heycar editorial team
- Appealing SUV styling and stance
- Comfortable ride
- Fuel-efficient and affordable to own
Not so great
- Rear-seat space is off the pace
- Not a car for driving enthusiasts
- Models with big wheels have a stiff ride
On the inside
How much does it cost to run
Prices, versions and specification
"As a new car, the Nissan Qashqai isn’t quite as competitive as it once was, although it’s still a well-rounded and family-friendly machine. Its appeal as a second-hand model is growing, though, with plenty to choose from. It’s easy to see why it continues to be so popular."
The 2013 Qashqai is the second generation of Nissan’s groundbreaking crossover SUV. Rarely has a modern car proven so pivotal and changed the marketplace so comprehensively.
Before the Qashqai, the family hatchback had ruled the roost. Nissan showed that buyers could have more, with a car that combined SUV styling and qualities with hatchback dynamics and running costs. It was an instant hit.
This version of Qashqai further honed the original formula. If anything, it was even chunkier and more SUV-like, with extra curves and styling flourishes. A standout feature were the LED running lights built into the headlights, meaning there was no missing it out on the road.
It also had more space on the inside – by now, SUVs were devouring the MPV market – and was better to drive than the outdated original. Sophisticated new engines broadened the line-up, particularly the new petrol motors, while it was comprehensively made-over inside with a posher dashboard and better (albeit still not class-leading) infotainment.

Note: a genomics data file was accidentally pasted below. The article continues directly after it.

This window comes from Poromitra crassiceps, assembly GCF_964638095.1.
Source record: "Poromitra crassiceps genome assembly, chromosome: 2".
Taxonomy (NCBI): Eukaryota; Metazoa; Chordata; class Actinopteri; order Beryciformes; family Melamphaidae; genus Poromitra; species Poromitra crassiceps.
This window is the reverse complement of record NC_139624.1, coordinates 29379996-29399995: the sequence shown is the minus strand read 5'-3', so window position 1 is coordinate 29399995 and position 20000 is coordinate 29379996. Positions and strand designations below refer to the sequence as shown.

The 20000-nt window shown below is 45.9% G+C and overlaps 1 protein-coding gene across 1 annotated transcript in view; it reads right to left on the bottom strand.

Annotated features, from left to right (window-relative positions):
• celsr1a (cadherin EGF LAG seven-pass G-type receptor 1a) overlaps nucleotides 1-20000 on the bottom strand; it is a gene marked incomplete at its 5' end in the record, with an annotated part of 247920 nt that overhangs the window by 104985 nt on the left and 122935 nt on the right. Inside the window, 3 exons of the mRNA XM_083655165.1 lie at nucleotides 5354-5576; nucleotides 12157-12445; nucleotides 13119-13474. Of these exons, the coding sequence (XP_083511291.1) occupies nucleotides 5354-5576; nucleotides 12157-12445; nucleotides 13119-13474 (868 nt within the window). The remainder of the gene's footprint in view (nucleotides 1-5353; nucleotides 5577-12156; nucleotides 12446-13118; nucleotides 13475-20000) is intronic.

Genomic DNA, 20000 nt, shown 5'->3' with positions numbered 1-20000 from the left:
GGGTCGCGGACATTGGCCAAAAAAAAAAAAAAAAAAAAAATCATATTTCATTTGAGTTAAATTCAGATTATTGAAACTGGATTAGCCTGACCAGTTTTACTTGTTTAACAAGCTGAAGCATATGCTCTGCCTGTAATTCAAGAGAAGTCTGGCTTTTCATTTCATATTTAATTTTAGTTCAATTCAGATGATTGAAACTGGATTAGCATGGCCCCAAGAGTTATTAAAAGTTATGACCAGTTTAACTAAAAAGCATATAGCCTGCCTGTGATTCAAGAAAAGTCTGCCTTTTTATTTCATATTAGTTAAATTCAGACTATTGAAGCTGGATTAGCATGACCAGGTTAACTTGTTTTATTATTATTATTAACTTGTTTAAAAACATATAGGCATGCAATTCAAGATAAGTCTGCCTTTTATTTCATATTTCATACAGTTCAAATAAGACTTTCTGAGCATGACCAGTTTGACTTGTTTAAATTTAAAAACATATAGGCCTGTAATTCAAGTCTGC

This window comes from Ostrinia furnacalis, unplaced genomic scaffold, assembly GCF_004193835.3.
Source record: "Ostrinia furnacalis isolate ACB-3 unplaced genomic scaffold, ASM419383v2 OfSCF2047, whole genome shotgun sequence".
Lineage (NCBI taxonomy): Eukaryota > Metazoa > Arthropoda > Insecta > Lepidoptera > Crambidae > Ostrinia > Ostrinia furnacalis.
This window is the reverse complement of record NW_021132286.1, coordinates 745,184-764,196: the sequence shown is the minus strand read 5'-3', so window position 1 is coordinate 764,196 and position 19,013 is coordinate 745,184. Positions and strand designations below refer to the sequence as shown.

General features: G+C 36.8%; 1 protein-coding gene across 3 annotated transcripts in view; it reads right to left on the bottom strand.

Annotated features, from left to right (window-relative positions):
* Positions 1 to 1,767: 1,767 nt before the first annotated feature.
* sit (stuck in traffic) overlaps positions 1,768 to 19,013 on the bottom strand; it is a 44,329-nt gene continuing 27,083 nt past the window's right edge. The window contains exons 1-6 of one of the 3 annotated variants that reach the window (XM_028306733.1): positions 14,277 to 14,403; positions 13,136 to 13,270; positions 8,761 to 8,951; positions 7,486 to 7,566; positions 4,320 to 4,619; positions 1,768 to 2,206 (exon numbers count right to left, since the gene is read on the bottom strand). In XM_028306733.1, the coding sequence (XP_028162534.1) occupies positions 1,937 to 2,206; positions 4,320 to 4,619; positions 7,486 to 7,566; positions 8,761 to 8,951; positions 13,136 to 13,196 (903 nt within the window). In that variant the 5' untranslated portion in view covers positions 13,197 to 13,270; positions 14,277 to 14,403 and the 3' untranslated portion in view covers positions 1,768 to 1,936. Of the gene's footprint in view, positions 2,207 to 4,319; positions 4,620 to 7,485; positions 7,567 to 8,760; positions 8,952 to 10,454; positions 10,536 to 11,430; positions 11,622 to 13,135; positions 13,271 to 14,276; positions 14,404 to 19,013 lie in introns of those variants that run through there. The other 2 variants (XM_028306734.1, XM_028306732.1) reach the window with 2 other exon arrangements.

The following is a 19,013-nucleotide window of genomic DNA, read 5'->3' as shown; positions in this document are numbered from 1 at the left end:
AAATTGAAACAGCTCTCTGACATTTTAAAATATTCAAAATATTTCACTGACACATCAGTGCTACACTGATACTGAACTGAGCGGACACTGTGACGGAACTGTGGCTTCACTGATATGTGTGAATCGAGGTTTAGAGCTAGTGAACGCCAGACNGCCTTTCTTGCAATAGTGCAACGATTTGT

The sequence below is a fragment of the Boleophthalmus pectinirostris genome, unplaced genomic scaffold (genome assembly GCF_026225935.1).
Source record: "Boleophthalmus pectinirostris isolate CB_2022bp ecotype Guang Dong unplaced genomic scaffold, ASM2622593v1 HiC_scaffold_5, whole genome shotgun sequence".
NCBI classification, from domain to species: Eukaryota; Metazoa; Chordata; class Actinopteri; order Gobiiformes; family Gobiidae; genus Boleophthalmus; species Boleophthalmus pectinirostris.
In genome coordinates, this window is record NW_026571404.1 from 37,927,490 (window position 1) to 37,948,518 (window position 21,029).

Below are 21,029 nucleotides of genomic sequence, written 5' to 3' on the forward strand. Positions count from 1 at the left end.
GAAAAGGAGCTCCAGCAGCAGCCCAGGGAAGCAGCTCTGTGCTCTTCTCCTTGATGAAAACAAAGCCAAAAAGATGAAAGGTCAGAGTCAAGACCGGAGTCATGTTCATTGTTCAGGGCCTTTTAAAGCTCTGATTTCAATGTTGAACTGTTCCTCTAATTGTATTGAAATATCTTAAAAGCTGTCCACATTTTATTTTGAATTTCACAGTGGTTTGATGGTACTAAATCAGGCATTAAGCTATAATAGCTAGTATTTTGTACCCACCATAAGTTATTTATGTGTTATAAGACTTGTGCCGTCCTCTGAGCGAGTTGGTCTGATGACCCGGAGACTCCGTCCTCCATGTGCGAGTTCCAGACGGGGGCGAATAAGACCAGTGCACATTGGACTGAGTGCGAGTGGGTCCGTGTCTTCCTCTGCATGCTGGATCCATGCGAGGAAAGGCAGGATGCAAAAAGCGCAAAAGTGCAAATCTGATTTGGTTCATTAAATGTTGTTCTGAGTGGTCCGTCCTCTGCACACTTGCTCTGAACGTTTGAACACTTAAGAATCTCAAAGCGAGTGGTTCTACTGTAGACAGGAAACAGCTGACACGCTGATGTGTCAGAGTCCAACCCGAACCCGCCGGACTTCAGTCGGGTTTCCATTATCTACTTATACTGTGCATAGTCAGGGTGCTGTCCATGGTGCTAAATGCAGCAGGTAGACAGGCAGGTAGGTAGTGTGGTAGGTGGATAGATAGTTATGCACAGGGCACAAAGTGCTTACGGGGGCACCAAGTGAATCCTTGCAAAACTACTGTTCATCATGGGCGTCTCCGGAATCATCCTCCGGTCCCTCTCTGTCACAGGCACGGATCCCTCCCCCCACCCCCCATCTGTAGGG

Back in the mid-2010s, diesel engines still ruled, and Nissan sold a lot of Qashqais fitted with the 1.5-litre dCi and 1.6-litre dCi motors. Both are sourced from its Alliance partner, Renault, and both perform well. We actually prefer the smaller engine, as it’s cheaper and better on fuel; the jump to the 1.6-litre isn’t that great. The two petrol engines are the 1.2-litre DIG-T and 1.6 DIG-T. The latter is almost a hot hatch-style motor, meaning the 1.2-litre sold best. It’s an OK engine, provided you don’t demand too much from it.
The British Nissan engineering team at Cranfield was responsible for developing the Qashqai, which is perhaps why it copes so well with rubbish British roads. The ride is generally supple – if you avoid larger alloy wheels – and it is good at shrugging off the worst humps and potholes.
It handles nicely, too. Part of the appeal of the original Qashqai was how car-like it felt to drive when compared with a traditional SUV, and Nissan worked to further enhance that feeling with this one. It is a safe, lithe machine, which doesn’t roll too much and rarely feels leaden or uncooperative.
Nissan facelifted the Qashqai in 2017. It was a reasonably comprehensive makeover, with an even more premium-look exterior that further emphasised its SUV-wannabe credentials. The interior was given a lift in quality and infotainment was much-improved. Following customer demand, larger new alloy wheels were offered – from 17 inches right up to 19 inches.